The true “witch hunts” of today are efforts by politicians from the nonjudicial branches of the government, whether federal or state, to interfere with or distract from authentic criminal investigations and prosecutions in a blatant breach of the separation of powers doctrine and the judicial independence requirement. The “Constitution unambiguously enunciates a fundamental principle—that the ‘judicial Power of the United States’ must be reposed in an independent Judiciary,” “command[ing] that the independence of the Judiciary be jealously guarded.” N. Pipeline Constr. Co. v. Marathon Pipe Line Co., 458 U.S. 50, 60 (1982). Those who brandish the denigrating label “witch hunt” against legitimate criminal investigations and prosecutions appear to be the ones today actually conducting true “witch hunts” devoid of any factual basis to justify their actions.

The Salem “witch hunts” were the product of extremism, paranoia, injustice, social tensions, and cult-like adherence to unsupportable theories, which appear to be the same factors supporting today’s attempts to label legitimate criminal investigations and prosecutions “witch hunts.” McCarthy’s House Committee on Un-American Activities conducted “witch hunts” forged on those same ingredients. Today’s actual “witch hunts” are the products of the same absence of evidence, a surplus of imagined wrongs and an extreme bias against individuals or groups.

As the Salem Witch Museum has posited, the generic formula for a witch hunt is fear plus a trigger targeting a scapegoat. Witch Hunts, Salem Witch Museum (2023). A scapegoat is universally recognized as one who is the object of irrational hostility. This equation reveals that where there is enough factual evidence to constitute probable cause to investigate and/or prosecute one or more individuals for a crime or crimes, the government action is not a witch hunt, regardless of claims to the contrary.

Every defendant, regardless of the charges, is entitled to the presumption of innocence and guilt established only by either proof beyond a reasonable doubt or a guilty plea, as well as the right to make any nonfrivolous claim of selective prosecution, vindictive prosecution, or prosecutorial misconduct. But no defendant has the right to escape investigation or prosecution by merely labeling the legal processes “witch hunts” with no evidence to support such a claim. The general public needs to understand that the phrase “witch hunt” is not a “get out of jail free” card for those being investigated and/or prosecuted on the basis of evidence constituting, at the minimum, probable cause to investigate or charge the alleged offenses.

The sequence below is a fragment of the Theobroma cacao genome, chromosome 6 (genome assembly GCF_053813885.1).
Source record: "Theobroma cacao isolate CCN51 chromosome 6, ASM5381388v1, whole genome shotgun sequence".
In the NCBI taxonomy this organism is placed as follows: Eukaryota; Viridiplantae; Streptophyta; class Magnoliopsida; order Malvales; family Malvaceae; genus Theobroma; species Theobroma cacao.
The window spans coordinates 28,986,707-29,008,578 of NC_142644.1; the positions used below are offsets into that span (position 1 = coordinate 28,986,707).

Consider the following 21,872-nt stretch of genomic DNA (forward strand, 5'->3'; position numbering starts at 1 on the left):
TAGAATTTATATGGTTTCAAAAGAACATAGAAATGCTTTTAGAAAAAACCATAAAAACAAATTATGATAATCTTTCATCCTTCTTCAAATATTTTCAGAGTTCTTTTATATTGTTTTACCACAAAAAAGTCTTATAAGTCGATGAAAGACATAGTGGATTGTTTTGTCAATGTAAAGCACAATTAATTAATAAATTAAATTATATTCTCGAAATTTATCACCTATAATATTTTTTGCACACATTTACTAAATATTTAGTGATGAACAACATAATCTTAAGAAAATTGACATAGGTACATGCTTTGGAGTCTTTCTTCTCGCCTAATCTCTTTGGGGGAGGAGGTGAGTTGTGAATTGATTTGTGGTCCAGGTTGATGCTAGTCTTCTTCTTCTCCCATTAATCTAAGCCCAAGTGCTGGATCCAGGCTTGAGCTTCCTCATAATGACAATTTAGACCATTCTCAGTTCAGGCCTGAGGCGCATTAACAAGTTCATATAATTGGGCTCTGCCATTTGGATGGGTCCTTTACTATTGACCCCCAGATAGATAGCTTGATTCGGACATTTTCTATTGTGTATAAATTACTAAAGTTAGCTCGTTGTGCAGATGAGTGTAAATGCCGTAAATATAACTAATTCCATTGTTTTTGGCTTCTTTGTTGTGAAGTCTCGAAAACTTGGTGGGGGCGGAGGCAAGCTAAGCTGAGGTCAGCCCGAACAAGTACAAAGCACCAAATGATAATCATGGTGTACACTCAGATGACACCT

The baseless denigration of lawful criminal investigations and prosecutions erodes the rule of law in this country, which is the basis of the social order and generates a lack of respect for the institutions of criminal justice, which will be difficult to restore. “Witch hunt” is not a talisman to protect those whose conduct should be legitimately investigated or prosecuted with the outcome to be determined in the judicial tribunals of this nation. Conversely, this country’s legal system will not tolerate those who pursue true “witch hunts,” based on nothing more than bias, paranoia, unsubstantiated conspiracy theories, intolerance, and extremism.

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J. Vincent Aprile II

Lynch, Cox, Gilman & Goodman, PC

J. Vincent Aprile II retired after 30 years as a public defender and joined Lynch, Cox, Gilman & Goodman, PC, in Louisville, Kentucky, where he specializes in criminal law, employment law, and litigation.